The green light at the end of Daisy's dock is symbolic of both 'The American Dream', where America was perceived as a land of opportunity with limitless possibilities which could be obtained by courage and hard work, and Gatsby's dream to repeat the past and be reunited with Daisy. Discuss why Gatsby ultimately failed to achieve either of these dreams.
Answers 1Add Yours
Gatsby's dream was unattainable because it didn't really exist. He was in love with a memory, and he eventually realized that Daisy was not the woman he fell in love with (maybe she never was). The brief affair ended because Daisy would never have given up social position for a man who couldn't ever really fit into her world.
Gradesaver explains this beautifully in their Chapter Five analysis;
This chapter presents Gatsby as a man who cannot help but live in the past: he longs to stop time, as though he and Daisy had never been separated and as though she had never left him to marry Tom. During their meeting, Nick remarks that he is acting like "a little boy." In Daisy's presence, Gatsby loses his usual debonair manner and behaves like any awkward young man in love. Gatsby himself is regressing, as though he were still a shy young soldier in love with a privileged debutante.
Nick describes the restless Gatsby as "running down like an over-wound clock." It is significant that Gatsby, in his nervousness about whether Daisy's feelings toward him have changed, knocks over Nick's clock: this signifies both Gatsby's consuming desire to stop time and his inability to do so.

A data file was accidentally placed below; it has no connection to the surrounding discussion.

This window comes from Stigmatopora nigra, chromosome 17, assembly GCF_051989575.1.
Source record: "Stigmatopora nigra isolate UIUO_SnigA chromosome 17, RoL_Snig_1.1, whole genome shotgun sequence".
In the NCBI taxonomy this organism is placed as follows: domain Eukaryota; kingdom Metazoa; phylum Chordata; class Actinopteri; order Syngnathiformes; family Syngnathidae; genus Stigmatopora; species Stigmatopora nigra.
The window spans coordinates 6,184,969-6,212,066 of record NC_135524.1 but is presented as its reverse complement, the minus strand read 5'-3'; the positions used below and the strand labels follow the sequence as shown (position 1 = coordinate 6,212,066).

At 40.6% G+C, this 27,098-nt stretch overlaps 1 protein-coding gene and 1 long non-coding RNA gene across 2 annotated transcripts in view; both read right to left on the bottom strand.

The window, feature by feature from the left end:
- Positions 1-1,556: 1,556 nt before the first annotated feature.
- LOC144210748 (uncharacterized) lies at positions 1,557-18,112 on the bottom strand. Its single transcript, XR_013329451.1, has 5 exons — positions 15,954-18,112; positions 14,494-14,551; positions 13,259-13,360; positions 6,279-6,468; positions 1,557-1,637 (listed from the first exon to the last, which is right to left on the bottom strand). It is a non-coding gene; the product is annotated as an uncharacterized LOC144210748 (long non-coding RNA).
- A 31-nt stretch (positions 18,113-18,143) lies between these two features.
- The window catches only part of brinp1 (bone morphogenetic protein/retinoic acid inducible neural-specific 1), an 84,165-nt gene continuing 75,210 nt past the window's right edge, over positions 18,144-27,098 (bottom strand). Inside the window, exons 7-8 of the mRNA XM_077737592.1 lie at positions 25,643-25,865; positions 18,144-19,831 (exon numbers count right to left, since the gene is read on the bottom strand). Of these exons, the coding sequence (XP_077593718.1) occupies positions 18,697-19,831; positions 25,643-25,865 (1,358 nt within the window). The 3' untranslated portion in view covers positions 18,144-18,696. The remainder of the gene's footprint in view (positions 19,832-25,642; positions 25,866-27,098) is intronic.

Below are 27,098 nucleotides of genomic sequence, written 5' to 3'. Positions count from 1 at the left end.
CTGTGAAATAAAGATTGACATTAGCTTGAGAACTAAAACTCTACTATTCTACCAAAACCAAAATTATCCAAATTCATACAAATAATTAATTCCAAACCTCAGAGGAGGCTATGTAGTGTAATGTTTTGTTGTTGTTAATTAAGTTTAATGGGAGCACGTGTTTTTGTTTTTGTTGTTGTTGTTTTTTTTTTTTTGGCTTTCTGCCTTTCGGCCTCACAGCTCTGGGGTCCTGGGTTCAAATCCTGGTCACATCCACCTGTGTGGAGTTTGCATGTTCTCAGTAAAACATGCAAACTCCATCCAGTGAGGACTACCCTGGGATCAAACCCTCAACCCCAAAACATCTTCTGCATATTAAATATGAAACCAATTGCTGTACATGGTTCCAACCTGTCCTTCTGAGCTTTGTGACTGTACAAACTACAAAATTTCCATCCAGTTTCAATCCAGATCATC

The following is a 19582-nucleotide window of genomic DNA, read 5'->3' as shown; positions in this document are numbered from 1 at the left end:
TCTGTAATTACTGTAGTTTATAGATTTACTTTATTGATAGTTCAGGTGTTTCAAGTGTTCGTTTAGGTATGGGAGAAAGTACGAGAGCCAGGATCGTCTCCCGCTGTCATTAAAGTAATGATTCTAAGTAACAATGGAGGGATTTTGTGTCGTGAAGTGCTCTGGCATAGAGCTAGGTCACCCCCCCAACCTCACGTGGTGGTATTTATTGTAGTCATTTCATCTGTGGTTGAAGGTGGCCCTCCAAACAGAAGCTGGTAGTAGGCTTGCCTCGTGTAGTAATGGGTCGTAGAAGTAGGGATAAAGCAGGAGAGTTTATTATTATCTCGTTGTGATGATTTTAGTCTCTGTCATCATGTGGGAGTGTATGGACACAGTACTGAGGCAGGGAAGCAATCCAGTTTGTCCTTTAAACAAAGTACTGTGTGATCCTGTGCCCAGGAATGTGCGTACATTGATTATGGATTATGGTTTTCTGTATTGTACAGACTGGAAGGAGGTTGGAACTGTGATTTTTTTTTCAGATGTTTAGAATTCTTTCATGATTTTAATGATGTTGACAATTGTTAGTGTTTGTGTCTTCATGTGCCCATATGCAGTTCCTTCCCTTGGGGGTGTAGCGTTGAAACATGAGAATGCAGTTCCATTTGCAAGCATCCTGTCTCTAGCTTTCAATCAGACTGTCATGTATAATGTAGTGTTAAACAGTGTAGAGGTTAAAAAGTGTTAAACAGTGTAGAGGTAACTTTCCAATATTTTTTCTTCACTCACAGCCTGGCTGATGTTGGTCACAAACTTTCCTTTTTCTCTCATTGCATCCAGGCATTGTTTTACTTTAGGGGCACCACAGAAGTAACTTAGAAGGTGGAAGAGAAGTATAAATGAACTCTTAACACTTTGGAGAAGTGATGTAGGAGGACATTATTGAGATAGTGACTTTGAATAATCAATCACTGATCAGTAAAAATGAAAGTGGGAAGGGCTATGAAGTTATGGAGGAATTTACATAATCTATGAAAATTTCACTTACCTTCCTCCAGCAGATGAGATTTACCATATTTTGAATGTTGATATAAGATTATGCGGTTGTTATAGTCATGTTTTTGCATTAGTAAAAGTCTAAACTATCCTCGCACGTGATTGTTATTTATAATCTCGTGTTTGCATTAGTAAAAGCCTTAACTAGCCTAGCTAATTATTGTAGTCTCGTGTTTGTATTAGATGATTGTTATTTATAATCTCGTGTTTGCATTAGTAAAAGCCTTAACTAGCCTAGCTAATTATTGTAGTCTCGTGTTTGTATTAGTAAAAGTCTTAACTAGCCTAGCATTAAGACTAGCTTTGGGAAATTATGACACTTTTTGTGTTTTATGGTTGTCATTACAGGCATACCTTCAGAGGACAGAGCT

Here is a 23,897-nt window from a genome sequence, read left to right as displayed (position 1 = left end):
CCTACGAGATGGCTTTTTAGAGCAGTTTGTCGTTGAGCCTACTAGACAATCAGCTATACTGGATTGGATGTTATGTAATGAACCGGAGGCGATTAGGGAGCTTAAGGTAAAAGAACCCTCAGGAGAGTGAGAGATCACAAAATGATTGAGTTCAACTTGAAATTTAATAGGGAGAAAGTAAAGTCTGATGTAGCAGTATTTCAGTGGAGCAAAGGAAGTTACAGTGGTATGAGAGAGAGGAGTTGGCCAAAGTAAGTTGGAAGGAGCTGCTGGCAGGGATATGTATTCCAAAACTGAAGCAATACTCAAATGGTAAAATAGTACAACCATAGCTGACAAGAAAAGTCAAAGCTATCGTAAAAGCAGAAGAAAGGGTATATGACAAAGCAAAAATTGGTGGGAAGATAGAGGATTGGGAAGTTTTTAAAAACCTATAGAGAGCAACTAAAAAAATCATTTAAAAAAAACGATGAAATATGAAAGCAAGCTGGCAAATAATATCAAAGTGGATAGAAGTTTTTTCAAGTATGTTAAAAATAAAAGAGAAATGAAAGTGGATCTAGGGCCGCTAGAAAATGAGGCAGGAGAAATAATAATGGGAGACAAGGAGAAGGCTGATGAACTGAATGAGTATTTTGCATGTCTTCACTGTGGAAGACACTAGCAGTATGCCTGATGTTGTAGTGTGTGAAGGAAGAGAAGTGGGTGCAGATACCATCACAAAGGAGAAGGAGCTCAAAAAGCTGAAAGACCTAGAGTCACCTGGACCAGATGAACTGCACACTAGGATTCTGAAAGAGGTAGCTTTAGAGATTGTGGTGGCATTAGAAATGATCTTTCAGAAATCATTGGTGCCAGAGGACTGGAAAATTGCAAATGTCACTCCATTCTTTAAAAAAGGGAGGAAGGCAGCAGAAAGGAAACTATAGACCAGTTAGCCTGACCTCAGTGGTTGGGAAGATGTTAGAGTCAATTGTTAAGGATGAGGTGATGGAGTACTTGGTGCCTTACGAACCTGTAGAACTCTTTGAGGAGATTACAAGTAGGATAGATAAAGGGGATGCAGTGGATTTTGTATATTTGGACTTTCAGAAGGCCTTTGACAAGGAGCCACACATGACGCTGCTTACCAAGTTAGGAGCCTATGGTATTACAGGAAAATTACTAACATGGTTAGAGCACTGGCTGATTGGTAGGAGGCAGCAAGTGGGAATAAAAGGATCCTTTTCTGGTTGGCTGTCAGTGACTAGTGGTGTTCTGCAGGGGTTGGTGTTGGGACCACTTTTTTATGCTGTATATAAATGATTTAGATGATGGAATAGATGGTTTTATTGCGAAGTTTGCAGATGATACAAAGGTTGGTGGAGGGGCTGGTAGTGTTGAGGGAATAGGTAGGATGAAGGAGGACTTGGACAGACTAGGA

Daisy, too, ceases to play the part of a world-weary sophisticate upon her reunion with Gatsby. She weeps when he shows her his collection of sumptuous English shirts, and seems genuinely overjoyed at his success. In short, Gatsby transforms her; she becomes almost human. Daisy is more sympathetic in this chapter than she is at any other point in the novel.
The song "Ain't We Got Fun" is significant for a number of reasons. The opening lyrics ("In the morning/ In the evening/ Ain't we got fun") imply a carefree spontaneity that stands in stark contrast to the tightly-controlled quality of the lovers' reunion. This contrast is further sharpened by the words of the next verse, which run: "Got no money/ But oh, honey/ Ain't we got fun!" It is bitterly ironic that Gatsby and Daisy should reunite to the strains of this song, given the fact that she rejected him because of his poverty.